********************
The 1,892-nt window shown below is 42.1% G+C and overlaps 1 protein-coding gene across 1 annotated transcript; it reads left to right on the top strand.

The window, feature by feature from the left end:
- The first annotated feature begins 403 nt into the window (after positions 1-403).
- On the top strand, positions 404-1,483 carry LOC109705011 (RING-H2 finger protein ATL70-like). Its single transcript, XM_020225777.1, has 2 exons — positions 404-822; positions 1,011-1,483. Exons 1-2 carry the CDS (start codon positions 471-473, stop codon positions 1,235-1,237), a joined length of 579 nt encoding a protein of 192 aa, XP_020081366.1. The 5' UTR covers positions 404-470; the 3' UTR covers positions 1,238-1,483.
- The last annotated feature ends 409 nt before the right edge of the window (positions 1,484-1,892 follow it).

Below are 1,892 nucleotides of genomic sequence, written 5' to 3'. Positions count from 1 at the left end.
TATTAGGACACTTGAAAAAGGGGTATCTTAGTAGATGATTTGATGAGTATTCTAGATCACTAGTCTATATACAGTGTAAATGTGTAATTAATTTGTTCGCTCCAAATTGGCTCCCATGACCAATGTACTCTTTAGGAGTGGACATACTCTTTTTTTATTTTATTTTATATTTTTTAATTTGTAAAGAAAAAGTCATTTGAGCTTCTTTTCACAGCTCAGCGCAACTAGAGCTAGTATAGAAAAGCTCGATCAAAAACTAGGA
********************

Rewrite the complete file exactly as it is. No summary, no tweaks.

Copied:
The 1,892-nt window shown below is 42.1% G+C and overlaps 1 protein-coding gene across 1 annotated transcript; it reads left to right on the top strand.

The window, feature by feature from the left end:
- The first annotated feature begins 403 nt into the window (after positions 1-403).
- On the top strand, positions 404-1,483 carry LOC109705011 (RING-H2 finger protein ATL70-like). Its single transcript, XM_020225777.1, has 2 exons — positions 404-822; positions 1,011-1,483. Exons 1-2 carry the CDS (start codon positions 471-473, stop codon positions 1,235-1,237), a joined length of 579 nt encoding a protein of 192 aa, XP_020081366.1. The 5' UTR covers positions 404-470; the 3' UTR covers positions 1,238-1,483.
- The last annotated feature ends 409 nt before the right edge of the window (positions 1,484-1,892 follow it).

Below are 1,892 nucleotides of genomic sequence, written 5' to 3'. Positions count from 1 at the left end.
TATTAGGACACTTGAAAAAGGGGTATCTTAGTAGATGATTTGATGAGTATTCTAGATCACTAGTCTATATACAGTGTAAATGTGTAATTAATTTGTTCGCTCCAAATTGGCTCCCATGACCAATGTACTCTTTAGGAGTGGACATACTCTTTTTTTATTTTATTTTATATTTTTTAATTTGTAAAGAAAAAGTCATTTGAGCTTCTTTTCACAGCTCAGCGCAACTAGAGCTAGTATAGAAAAGCTCGATCAAAAACTAGGA